What went right, wrong at Baltimore

Bob Labriola with his thoughts on "what went right, wrong" at Baltimore.

* The Steelers came out running the football, and they were doing it quite well. DeAngelo Williams carried three straight times for 46 total yards – from the Pittsburgh 20-yard line to the Baltimore 34-yard line. On third-and-4 from the Baltimore 28-yard line, Ben Roethlisberger threw a quick pass to Jesse James who gained 3 yards but came up short of the first down. On fourth-and-short, Williams was stuffed for no gain by Courtney Upshaw and Daryl Smith.

  • At the end of the first quarter, DeAngelo Williams had rushed for 80 yards on eight carries.
  • The Steelers drove for a touchdown on their opening possession of the second half to cut the deficit to 13-10. Fifty-four of the 79 yards came on two pass interference penalties on the Ravens defense, and DeAngelo Williams punched it into the end zone from the 1-yard line.
  • It was going to be a 102-yard interception return for a touchdown by Jimmy Smith, but when Ravens LB Courtney Upshaw lined up offside when preparing to cover Jesse James, it went into the books as a penalty for no yards on the Ravens and maybe a season-saving penalty in the Steelers' favor. Two plays later, DeAngelo Williams' touchdown cut Pittsburgh's deficit to 20-17 with 6:33 remaining in the fourth quarter.WHAT WENT WRONG
  • The Steelers got no points from their opening possession because they didn't convert a third down in Ravens territory. The Ravens were a perfect 4-for-4 on third downs in their opening possession, which concluded as a 15-play, 75-yard touchdown drive that gave them a 7-0 lead with 3:53 remaining in the first quarter. The final third-down conversion was a third-and-goal from the 8-yard line, when Ryan Mallett passed for the touchdown to wide receiver Chris Matthews.
  • A 16-yard touchdown pass to Antonio Brown on the first play of the second quarter was taken off the scoreboard after review. And then on third down, Ben Roethlisberger's pass to Markus Wheaton was behind him and therefore broken up by Lardarius Webb, and so the Steelers settled for a 34-yard field goal by Chris Boswell to cut the deficit to 7-3 with 14:48 left in the second quarter.

Game action as the Steelers traveled to M&T Bank Stadium to take on the Ravens in Week 16.

  • Faced with a second-and-7, DeAngelo Williams lost 4 yards on a running play when Za'Darius Smith dragged him down from behind by grabbing his hair. Then a delay of game penalty made the subsequent third down a third-and-16, and the Steelers ended up punting when Antonio Brown couldn't get two feet down inbounds on a completion along the Ravens sideline.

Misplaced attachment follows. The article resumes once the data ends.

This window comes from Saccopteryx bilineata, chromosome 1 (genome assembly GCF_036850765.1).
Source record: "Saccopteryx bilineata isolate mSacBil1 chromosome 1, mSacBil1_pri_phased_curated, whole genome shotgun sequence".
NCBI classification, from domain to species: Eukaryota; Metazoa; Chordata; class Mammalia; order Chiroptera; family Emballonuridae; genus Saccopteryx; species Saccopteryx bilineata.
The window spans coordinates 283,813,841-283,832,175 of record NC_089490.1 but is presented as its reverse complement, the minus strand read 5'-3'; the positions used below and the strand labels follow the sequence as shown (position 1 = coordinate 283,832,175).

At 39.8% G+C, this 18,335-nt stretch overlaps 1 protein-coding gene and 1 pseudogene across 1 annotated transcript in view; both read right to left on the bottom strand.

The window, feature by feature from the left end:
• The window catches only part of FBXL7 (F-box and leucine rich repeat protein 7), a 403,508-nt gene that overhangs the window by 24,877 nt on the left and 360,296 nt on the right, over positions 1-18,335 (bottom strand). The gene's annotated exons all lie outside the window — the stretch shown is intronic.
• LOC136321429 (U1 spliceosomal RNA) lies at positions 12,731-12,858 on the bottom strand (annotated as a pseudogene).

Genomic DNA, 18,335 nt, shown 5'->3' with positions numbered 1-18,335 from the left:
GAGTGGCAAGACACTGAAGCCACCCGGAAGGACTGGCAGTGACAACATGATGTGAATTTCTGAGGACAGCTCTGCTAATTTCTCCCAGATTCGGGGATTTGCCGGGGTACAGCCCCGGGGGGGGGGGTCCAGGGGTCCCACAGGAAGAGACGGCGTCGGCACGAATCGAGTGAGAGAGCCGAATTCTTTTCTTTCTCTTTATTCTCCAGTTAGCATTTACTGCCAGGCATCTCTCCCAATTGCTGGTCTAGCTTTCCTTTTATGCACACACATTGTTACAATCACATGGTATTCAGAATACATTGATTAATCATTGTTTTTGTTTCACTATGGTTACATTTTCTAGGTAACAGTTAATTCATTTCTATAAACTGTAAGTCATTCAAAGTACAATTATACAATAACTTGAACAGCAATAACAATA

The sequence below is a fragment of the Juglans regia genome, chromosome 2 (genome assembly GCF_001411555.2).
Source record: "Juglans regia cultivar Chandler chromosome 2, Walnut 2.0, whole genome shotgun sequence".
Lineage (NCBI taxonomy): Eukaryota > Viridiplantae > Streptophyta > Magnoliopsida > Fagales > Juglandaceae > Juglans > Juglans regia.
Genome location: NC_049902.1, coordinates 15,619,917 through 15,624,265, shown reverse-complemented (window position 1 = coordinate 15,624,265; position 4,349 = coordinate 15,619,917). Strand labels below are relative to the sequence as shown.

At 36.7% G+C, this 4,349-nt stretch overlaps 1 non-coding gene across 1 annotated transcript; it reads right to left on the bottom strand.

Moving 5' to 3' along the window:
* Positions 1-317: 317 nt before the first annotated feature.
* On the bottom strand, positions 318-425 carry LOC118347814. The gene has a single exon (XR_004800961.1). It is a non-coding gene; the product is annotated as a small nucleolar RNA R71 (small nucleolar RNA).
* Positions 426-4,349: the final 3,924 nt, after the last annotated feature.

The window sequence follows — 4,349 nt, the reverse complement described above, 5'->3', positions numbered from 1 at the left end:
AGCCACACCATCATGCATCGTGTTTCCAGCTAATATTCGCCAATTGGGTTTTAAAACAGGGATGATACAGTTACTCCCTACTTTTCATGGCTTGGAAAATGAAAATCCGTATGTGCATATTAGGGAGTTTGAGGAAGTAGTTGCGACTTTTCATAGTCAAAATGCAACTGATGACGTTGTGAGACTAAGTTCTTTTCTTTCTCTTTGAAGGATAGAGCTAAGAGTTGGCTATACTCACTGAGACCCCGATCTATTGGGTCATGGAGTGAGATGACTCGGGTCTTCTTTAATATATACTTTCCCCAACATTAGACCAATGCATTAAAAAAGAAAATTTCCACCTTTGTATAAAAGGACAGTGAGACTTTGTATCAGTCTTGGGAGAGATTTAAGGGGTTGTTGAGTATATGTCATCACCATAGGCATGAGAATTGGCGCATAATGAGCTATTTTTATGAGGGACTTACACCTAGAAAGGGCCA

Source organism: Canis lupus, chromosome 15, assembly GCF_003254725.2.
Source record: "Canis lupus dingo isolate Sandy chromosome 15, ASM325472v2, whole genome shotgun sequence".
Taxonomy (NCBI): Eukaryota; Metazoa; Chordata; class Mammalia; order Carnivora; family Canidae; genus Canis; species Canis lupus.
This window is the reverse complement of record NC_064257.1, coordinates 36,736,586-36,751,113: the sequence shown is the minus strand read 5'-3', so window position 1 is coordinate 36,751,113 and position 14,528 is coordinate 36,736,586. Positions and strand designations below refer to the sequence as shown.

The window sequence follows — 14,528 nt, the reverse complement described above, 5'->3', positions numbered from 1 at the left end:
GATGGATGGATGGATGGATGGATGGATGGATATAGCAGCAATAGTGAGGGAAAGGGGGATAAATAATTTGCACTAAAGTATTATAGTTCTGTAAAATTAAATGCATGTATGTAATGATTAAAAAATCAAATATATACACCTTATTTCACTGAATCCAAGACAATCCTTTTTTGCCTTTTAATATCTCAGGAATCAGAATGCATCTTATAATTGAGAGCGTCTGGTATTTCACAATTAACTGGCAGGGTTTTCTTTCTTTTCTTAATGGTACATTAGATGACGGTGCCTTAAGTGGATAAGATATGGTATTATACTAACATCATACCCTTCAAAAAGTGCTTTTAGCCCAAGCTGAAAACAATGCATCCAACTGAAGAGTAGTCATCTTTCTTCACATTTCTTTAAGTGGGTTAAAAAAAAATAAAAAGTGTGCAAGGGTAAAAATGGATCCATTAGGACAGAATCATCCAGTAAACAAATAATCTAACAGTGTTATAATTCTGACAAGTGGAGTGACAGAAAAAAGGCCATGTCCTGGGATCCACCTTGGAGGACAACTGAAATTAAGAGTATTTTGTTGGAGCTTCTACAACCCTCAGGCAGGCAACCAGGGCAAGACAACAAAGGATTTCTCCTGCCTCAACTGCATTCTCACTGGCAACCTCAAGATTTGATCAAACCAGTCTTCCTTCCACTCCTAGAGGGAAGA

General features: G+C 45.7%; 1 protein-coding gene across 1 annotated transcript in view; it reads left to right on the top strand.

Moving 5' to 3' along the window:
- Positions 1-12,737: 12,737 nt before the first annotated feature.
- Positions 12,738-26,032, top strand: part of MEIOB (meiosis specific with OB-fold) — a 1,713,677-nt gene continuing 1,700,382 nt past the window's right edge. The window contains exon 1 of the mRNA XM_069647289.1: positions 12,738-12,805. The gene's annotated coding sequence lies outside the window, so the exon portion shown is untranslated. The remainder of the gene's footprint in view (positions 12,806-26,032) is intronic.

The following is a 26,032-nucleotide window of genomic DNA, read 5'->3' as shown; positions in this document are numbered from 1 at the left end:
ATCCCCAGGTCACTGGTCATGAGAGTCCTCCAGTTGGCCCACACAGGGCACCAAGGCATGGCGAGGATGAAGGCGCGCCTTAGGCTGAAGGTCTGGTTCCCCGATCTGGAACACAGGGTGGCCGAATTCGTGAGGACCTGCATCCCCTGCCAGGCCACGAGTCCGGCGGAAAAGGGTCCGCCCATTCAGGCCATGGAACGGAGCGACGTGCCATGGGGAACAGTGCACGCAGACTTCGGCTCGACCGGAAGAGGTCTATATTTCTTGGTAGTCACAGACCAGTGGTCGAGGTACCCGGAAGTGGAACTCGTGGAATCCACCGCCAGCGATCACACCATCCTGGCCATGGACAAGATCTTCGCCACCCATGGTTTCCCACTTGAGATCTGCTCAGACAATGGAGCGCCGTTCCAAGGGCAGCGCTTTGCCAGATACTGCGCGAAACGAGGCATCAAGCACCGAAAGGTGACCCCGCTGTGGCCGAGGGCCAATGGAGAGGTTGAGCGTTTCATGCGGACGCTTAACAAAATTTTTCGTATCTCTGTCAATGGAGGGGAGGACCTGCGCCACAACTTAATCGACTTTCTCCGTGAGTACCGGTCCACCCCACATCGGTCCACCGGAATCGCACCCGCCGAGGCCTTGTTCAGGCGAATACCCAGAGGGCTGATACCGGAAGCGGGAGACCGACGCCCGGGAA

• Turnover No. 1 came in the final five minutes of the second quarter. It was a first-and-10 at the Pittsburgh 37-yard line, and on a play in which DeAngelo Williams and Heath Miller appeared to be open, Roethlisberger instead tried to get the ball deeper down the middle to Antonio Brown, and Daryl Smith made the interception.
  • In the first half, Ryan Mallett completed 17-of-24 (70.8 percent) for 146 yards, with one touchdown, no interceptions, and a rating of 100.3. By comparison, Ben Roethlisberger completed 7-of-12 (58.3 percent), with no touchdowns, one interception, and a rating of 38.9.
  • With 7:55 remaining in the third quarter, the Steelers already had burned two timeouts because the offense was facing delay of game penalties.
  • It was a second-and-23 after an unnecessary roughness penalty on Ryan Jensen, and that's when Ryan Mallett threw a pretty pass to Chris Givens between William Gay and Mike Mitchell for a 39-yard gain.
  • Another penalty on Jensen – this one for a false start – set up a first-and-15 for the Ravens at the Pittsburgh 37-yard line. Caught in a blitz, it appeared as though Ryan Shazier lost FB Kyle Juszczyk, who caught a pass from Mallett for a 34-yard gain to the Steelers 3-yard line. Shortly after, Javorius Allen plunged into the end zone to restore the Ravens lead to 10 points, 20-10, with just over 10 minutes remaining in the fourth quarter.
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